Well, West Bengal recently renamed itself to Poshchim Bongo (পশ্চিমবঙ্গ; pronounced [poʃtʃim bɔŋɡo]). Inhabitants of a place should have the first say about what their place is called, so I don’t see any problem there. And a community can choose whatever pronunciation they want, as I had discussed in a previous post. Of course, one would expect that it is worth the millions in taxpayer money that would be spent in the re-branding. Either way, since this is Linguistrix and not SocioPolitrix, the political undertones and overtones that surround this issue are the least of my concerns.

What caught my attention when I was reading about the change is the spelling of the new name. Quite a few articles called it ‘Pashchim Banga’ while Wiki now says ‘Poshchim Bongo’ and this is the version I find in most places now.

You see, English spelling (or orthography, since you are reading a Linguistics blog and I want you to feel that your time was well-spent) is a mess. Things are already bad enough considering that most people blame the Roman Script for this problem (oblivious to the fact that the same script does a pretty decent job representing the pronunciation of words of many other languages). But when we use the Roman script to represent sounds of Indian languages, we are already venturing into troubled waters.

There are various levels to this mess. Usually, when people see some text written in a particular script, they try to read it as if it were a word of a language they know, in our case, English. This leads to common complaints, almost all of which follow the same template—that the spelling system of X is dumb, where X could be French, or German, or Finnish, or whatever. Never mind the irony of an English speaker calling any other spelling system dumb.

But since we are already used to the transliteration system followed for Hindi or other Indian languages, we largely use our knowledge of the language to pronounce Hindi names written in English. If we were to really look at the transliteration system we use, there are loads of inconsistencies, which are simply ignored because we know what the word is supposed to mean. But try to see a guy pronounce names/surnames not familiar to him, and you will know what chaos ensues.

It is usual in European languages to modify Biblical names—Michael becomes Miguel in Spanish, Joseph becomes Giuseppe in Italian and so on, usually as per the phonological rules of the new language. This happens in India too, to a certain extent. Arvind (अरविंद) becomes Aurobindo (অরবিন্দ) in Bengali, the spelling matching one-to-one, more or less, while the pronunciation is the way one would pronounce a Bengali word with that spelling. The advantage of writing Aurobindo is that when I pronounce it, I would pronounce it more or less in the Bengali way, which sounds fair enough. But more often that not, Bengalis use the Hindi version when spelling their name in English, with the effect that most non-Bengali speakers mispronounce it.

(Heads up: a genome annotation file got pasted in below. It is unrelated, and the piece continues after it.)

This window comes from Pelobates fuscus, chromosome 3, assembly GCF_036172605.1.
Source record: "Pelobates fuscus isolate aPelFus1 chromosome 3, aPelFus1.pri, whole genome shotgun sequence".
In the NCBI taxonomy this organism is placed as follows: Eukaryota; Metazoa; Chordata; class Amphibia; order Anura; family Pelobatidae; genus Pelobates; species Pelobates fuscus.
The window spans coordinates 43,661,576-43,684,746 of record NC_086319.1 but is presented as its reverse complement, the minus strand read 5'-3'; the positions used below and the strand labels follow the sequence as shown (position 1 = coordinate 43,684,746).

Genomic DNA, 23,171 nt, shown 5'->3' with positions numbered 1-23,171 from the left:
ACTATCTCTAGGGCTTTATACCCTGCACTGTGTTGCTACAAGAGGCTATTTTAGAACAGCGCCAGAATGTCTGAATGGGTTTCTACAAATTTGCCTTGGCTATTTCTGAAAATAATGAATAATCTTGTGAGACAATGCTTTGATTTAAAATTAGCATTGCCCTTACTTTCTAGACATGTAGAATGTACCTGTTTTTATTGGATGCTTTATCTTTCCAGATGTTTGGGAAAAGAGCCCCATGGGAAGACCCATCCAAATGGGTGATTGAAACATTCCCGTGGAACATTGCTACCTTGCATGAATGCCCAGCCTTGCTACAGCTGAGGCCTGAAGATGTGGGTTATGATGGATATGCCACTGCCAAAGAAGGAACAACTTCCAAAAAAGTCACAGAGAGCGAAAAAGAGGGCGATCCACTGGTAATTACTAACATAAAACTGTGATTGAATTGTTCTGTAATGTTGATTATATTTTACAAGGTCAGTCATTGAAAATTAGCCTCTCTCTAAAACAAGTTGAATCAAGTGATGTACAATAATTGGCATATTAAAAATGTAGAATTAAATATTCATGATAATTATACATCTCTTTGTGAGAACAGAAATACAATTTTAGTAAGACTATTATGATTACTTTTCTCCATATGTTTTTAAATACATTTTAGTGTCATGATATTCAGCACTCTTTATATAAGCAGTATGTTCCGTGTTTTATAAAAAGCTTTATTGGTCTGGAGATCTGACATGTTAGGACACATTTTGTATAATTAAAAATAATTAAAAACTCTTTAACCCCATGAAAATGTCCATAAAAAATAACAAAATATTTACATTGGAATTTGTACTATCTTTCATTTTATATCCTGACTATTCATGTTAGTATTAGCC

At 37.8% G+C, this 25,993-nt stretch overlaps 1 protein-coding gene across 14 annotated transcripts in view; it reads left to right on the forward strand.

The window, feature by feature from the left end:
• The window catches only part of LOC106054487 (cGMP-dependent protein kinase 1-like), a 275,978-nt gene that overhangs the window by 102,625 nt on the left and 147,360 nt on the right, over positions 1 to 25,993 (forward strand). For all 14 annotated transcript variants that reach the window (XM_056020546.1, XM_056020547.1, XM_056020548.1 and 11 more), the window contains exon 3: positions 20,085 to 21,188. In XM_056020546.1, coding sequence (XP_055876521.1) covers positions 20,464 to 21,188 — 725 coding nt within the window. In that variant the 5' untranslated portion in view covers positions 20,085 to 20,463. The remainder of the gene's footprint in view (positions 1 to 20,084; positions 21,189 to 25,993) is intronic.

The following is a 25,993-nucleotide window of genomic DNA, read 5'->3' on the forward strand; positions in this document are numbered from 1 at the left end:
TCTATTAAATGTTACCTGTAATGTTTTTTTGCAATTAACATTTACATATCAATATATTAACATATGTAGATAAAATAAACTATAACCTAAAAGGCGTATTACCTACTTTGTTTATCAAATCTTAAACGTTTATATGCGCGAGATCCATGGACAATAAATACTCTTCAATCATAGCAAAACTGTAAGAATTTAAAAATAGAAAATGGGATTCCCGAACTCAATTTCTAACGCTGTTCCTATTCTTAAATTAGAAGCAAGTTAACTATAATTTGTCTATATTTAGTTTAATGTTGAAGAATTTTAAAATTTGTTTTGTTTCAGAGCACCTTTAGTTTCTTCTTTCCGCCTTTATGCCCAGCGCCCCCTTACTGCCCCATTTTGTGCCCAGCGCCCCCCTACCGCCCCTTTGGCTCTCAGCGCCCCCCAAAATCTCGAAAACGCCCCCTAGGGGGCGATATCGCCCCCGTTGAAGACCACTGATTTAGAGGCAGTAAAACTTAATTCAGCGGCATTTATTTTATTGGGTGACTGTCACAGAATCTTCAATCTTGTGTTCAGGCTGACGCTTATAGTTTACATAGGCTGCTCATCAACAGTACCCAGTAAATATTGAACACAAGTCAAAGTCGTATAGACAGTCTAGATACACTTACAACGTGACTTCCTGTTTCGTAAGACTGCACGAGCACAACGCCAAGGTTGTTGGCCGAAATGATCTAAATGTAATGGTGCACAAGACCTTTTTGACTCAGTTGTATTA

Both approaches have their pros and cons. Spelling it phonetically preserves the native pronunciation, while spelling it the same way across languages helps in preserving the fact that Arvind and _Aurobindo_ represent the same concept. For instance, I didn’t realize for many years that _Kajol_ was actually the Bengali way of saying Kajal. Also, when I have what is essentially the same name/surname spelt in a number of ways, any statistical analysis I do has to begin with a way to normalize the spellings. Agrawal is sometimes spelt as Agarwal, the reason being that those people pronounce it as Agarwal, which I would readily accept if they agreed to spell it as अगरवाल in Hindi, but that would never happen, of course. Chaudhary is sometimes spelt Choudhary and sometimes Chaudhari but Tiwari is seldom Tiwary. Mayur has a ‘bade u ki maatra’, so it should have been Mayoor, but it isn’t. _X_ is sometimes used for क्ष as in Laxmi or Xitij, which is unusual, considering that in English, and in most other Hindi words, X corresponds to [ks].  And when you bring South Indian names into the fray, you add to the hilarity. While the North Indian system uses the letter ‘h’ after stop consonants to denote aspiration, the usual norm in South India is to use the ‘h’ to denote change of place of articulation from retroflex to dental (t is ट and th is त, likewise for d and dh). North Indians, not familiar with this system, laugh at what they feel is चैथन्य or श्वेथा. My father’s name was spelt by his South Indian colleagues as Vinodh, perfectly consistent with their transliteration system, but funny for North-Indians nonetheless.

Solutions? Erm, nothing much. We have been managing pretty fine, frankly. But yeah, I am tempted to suggest using the IPA. Now that would be real cute and über-geeky, but I know it’s never going to pull off… sigh.